In February I joined the St. Paul Camera Club. It’s something I’ve thought about on and off over the years, but had never taken the time to look into. A photography event earlier in the winter made me realize that this was something I really needed to do . . . so I went to the next meeting and joined right then and there.
Being a member allows me to participate in the club’s monthly salon – a print and digital competition for club members. There are two competitions each month: One is a print competition where members can submit a print on any subject with the only requirement that it be either monochrome or color, depending on the month. The other is a digital competition with a theme that changes every month. Images are scored by outside judges on a scale from 5 or 6 to 10, with scores of 8 and higher considered “award” winners.
My reasons for wanting to participate in club competitions are multi-faceted: I want to find out if my work is any good, I think competing will make me a better photographer (there are a number of people in the club who are really good), I hope winning will help build my credentials and self-confidence, and I want to learn how to compete in order to enter national (and international) competitions. The club itself also gives me another group of people to learn from. In addition, the club has good training sessions and activities.
March – my first competition – was a monochrome print month with a digital theme of “Contemporary Photography.” I had to ask another member what exactly constituted contemporary photography and they not only described it, but provided a link to examples that left me in awe. Let’s just say that neither of these areas are strong suits for me.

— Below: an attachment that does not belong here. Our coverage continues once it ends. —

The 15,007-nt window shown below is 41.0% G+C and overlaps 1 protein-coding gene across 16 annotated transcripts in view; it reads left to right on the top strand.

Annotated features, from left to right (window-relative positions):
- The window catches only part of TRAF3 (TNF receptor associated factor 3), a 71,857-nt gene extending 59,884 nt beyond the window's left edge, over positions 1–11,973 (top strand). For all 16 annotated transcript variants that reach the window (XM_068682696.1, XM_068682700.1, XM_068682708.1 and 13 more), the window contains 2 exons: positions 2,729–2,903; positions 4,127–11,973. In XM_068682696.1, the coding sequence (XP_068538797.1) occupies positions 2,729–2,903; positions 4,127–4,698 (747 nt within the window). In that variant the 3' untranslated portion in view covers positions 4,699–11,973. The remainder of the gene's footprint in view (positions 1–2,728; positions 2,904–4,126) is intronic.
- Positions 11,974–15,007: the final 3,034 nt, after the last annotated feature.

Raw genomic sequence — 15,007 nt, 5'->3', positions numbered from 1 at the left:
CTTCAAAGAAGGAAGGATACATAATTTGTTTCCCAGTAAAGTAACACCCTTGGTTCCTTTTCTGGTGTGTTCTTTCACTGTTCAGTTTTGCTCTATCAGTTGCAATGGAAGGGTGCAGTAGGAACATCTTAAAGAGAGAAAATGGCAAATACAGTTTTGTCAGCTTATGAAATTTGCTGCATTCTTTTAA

While Photoshop isn’t required to compete in the Contemporary category, it’s pretty common. I don’t use Photoshop very often, but I have used it and so I went back to some of the pictures I had worked on in the past and worked on them some more. In the end I submitted three entries (the maximum you can submit) and one of those, Blue Hydrangea, won an award with a score of 8. The other two images were Arizona Dawn and Victoria Harbor.
While I produced lots and lots of monochrome prints when I was shooting in high school and college, I had never printed a digital monochrome print. Heck, I hadn’t even created more than a handful of monochrome images since I started shooting digital. Still, I went to work and found a few images I thought would work and started experimenting. Surprisingly, most of the ones I initially thought would work best didn’t make the final cut. I got a 10 on my Single Sunflower print!
I loved the sunflower print – and the irony of printing something noted for its color in black and white – but I didn’t expect the subject to be interesting enough to score well. (Echoes in my head of a photo mentor telling me flowers are boring.) That was so much the case that, once the judge got to the award winners my initial excitement at knowing I was going to get an award turned into worry that the print had been misplaced and not judged at all! Needless to say, I was surprised to see it show up at the top of the scoring.
So I survived my first salon. I left pleased that I could compete respectably, but acutely aware of how much I needed to improve. I have lots to work on.